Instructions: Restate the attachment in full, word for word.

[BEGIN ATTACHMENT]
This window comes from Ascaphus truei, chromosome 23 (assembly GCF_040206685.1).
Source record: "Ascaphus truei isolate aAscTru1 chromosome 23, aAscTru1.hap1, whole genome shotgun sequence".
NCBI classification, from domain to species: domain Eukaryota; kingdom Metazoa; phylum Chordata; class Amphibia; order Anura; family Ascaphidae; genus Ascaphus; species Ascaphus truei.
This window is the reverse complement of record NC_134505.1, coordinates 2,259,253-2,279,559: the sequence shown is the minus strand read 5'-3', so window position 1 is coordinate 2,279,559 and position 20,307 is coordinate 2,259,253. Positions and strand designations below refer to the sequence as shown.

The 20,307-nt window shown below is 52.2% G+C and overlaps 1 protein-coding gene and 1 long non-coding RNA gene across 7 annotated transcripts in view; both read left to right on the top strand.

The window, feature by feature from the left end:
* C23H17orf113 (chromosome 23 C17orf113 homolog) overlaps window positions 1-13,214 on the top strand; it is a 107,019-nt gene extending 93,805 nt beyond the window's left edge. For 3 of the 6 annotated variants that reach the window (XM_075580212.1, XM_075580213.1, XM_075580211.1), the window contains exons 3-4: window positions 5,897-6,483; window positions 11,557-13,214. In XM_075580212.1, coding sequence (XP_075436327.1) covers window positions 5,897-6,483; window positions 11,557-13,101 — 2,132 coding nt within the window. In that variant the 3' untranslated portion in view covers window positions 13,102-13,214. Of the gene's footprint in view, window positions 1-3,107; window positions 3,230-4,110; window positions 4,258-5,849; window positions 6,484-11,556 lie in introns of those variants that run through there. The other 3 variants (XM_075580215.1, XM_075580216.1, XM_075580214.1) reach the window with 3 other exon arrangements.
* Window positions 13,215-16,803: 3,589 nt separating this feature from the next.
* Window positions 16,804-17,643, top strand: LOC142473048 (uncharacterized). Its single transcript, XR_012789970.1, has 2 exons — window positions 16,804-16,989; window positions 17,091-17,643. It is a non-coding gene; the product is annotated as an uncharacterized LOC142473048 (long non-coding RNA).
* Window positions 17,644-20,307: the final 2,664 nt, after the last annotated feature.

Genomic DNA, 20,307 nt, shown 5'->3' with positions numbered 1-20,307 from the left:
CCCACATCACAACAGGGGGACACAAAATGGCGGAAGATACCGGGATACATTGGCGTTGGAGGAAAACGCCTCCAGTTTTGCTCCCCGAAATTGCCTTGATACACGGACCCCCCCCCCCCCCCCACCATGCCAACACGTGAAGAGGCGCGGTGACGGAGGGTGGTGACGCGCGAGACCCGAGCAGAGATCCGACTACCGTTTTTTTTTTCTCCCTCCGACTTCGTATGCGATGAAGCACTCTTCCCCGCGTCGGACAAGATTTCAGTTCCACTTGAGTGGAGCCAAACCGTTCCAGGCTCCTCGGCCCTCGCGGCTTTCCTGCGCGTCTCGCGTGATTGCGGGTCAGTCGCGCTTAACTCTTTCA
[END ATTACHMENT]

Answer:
This window comes from Ascaphus truei, chromosome 23 (assembly GCF_040206685.1).
Source record: "Ascaphus truei isolate aAscTru1 chromosome 23, aAscTru1.hap1, whole genome shotgun sequence".
NCBI classification, from domain to species: domain Eukaryota; kingdom Metazoa; phylum Chordata; class Amphibia; order Anura; family Ascaphidae; genus Ascaphus; species Ascaphus truei.
This window is the reverse complement of record NC_134505.1, coordinates 2,259,253-2,279,559: the sequence shown is the minus strand read 5'-3', so window position 1 is coordinate 2,279,559 and position 20,307 is coordinate 2,259,253. Positions and strand designations below refer to the sequence as shown.

The 20,307-nt window shown below is 52.2% G+C and overlaps 1 protein-coding gene and 1 long non-coding RNA gene across 7 annotated transcripts in view; both read left to right on the top strand.

The window, feature by feature from the left end:
* C23H17orf113 (chromosome 23 C17orf113 homolog) overlaps window positions 1-13,214 on the top strand; it is a 107,019-nt gene extending 93,805 nt beyond the window's left edge. For 3 of the 6 annotated variants that reach the window (XM_075580212.1, XM_075580213.1, XM_075580211.1), the window contains exons 3-4: window positions 5,897-6,483; window positions 11,557-13,214. In XM_075580212.1, coding sequence (XP_075436327.1) covers window positions 5,897-6,483; window positions 11,557-13,101 — 2,132 coding nt within the window. In that variant the 3' untranslated portion in view covers window positions 13,102-13,214. Of the gene's footprint in view, window positions 1-3,107; window positions 3,230-4,110; window positions 4,258-5,849; window positions 6,484-11,556 lie in introns of those variants that run through there. The other 3 variants (XM_075580215.1, XM_075580216.1, XM_075580214.1) reach the window with 3 other exon arrangements.
* Window positions 13,215-16,803: 3,589 nt separating this feature from the next.
* Window positions 16,804-17,643, top strand: LOC142473048 (uncharacterized). Its single transcript, XR_012789970.1, has 2 exons — window positions 16,804-16,989; window positions 17,091-17,643. It is a non-coding gene; the product is annotated as an uncharacterized LOC142473048 (long non-coding RNA).
* Window positions 17,644-20,307: the final 2,664 nt, after the last annotated feature.

Genomic DNA, 20,307 nt, shown 5'->3' with positions numbered 1-20,307 from the left:
CCCACATCACAACAGGGGGACACAAAATGGCGGAAGATACCGGGATACATTGGCGTTGGAGGAAAACGCCTCCAGTTTTGCTCCCCGAAATTGCCTTGATACACGGACCCCCCCCCCCCCCCCACCATGCCAACACGTGAAGAGGCGCGGTGACGGAGGGTGGTGACGCGCGAGACCCGAGCAGAGATCCGACTACCGTTTTTTTTTTCTCCCTCCGACTTCGTATGCGATGAAGCACTCTTCCCCGCGTCGGACAAGATTTCAGTTCCACTTGAGTGGAGCCAAACCGTTCCAGGCTCCTCGGCCCTCGCGGCTTTCCTGCGCGTCTCGCGTGATTGCGGGTCAGTCGCGCTTAACTCTTTCA